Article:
Take the 2-minute tour ×
Stack Overflow is a question and answer site for professional and enthusiast programmers. It's 100% free, no registration required.

I recently purchased a free SSL certificate from Comodo. It came with a certification authority bundle file that contains all of the intermediate certificates as well as the root certificate. When I run the command "openssl s_client -connect www.mydomain.com:443 -showcerts" it shows a certificate path that looks like this:

depth=4 C = SE, O = AddTrust AB, OU = AddTrust External TTP Network, CN = AddTrust External CA Root verify return:1

depth=3 C = US, ST = UT, L = Salt Lake City, O = The USERTRUST Network, OU = http://www.usertrust.com, CN = UTN-USERFirst-Hardware verify return:1

depth=2 C = GB, ST = Greater Manchester, L = Salford, O = COMODO CA Limited, CN = COMODO Certification Authority verify return:1

depth=1 C = GB, ST = Greater Manchester, L = Salford, O = COMODO CA Limited, CN = EssentialSSL CA verify return:1

depth=0 OU = Domain Control Validated, OU = Free SSL, CN = www.mydomain.com verify return:1

However, when I go to www.mydomain.com in any browser and look at the certificate presented by the server, it shows the following certificate path (taken from IE9 certificate window):

  2. EssentialSSL CA
  3. www.mydomain.com

Notice that there are fewer certificates in the chain (depth of 2 versus 4 from the openssl command), and that the root certificate is the COMODO certificate as opposed to the AddTrust External CA Root certificate. Can someone explain why the browser shows a different path than the openssl command?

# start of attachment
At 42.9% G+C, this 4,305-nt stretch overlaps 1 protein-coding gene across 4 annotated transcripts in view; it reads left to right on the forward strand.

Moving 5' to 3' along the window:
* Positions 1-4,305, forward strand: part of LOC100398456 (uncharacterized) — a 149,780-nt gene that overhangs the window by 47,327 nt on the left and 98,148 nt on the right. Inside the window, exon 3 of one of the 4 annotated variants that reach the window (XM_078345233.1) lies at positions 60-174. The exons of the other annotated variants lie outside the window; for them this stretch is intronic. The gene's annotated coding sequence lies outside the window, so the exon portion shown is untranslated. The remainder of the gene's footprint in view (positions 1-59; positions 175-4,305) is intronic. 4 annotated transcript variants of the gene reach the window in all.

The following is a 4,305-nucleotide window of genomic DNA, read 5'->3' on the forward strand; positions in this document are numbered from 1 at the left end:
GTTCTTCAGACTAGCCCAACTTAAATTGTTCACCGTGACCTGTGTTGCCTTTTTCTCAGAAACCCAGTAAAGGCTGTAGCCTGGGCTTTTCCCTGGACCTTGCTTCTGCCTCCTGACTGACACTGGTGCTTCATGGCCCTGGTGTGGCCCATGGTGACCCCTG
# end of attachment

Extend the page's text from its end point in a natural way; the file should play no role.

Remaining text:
Note, in both cases the certificate chain presented by the server passes validation (verify result 0 from openssl, no warnings in the browser).

share|improve this question

1 Answer 1

IE9 has the comodo ca as a trusted authority in its trust chain, and therefore doesn't show the signers of the comodo ca.

OpenSSL s_client -showcerts shows the whole certificate chain.

share|improve this answer
I would agree with you, except that Firefox does the same thing (shows just the 2 depth certificate chain when my server uses the full chain), and it does not have that particular Comodo CA certificate as a trusted authority. I know this because I tried creating a certificate chain file with just the Comodo and the EssentialSSL CA's, and when I use that IE9 validates properly but Firefox does not. OpenSSL s_client -showcerts shows just those two certificates, and it also validates properly in that case when I use -CAfile Comodo.crt. –  Derek Mar 28 '12 at 18:08
According to this mozilla.org/projects/security/certs/included Firefox does include comodo. –  beny23 Mar 28 '12 at 18:35
Also certs in Firefox can be checked using Tools - Options - Advanced - Encryption - View Certificates and the Comodo one is there in my firefox. –  beny23 Mar 29 '12 at 7:35

Your Answer


By posting your answer, you agree to the privacy policy and terms of service.

Not the answer you're looking for? Browse other questions tagged or ask your own question.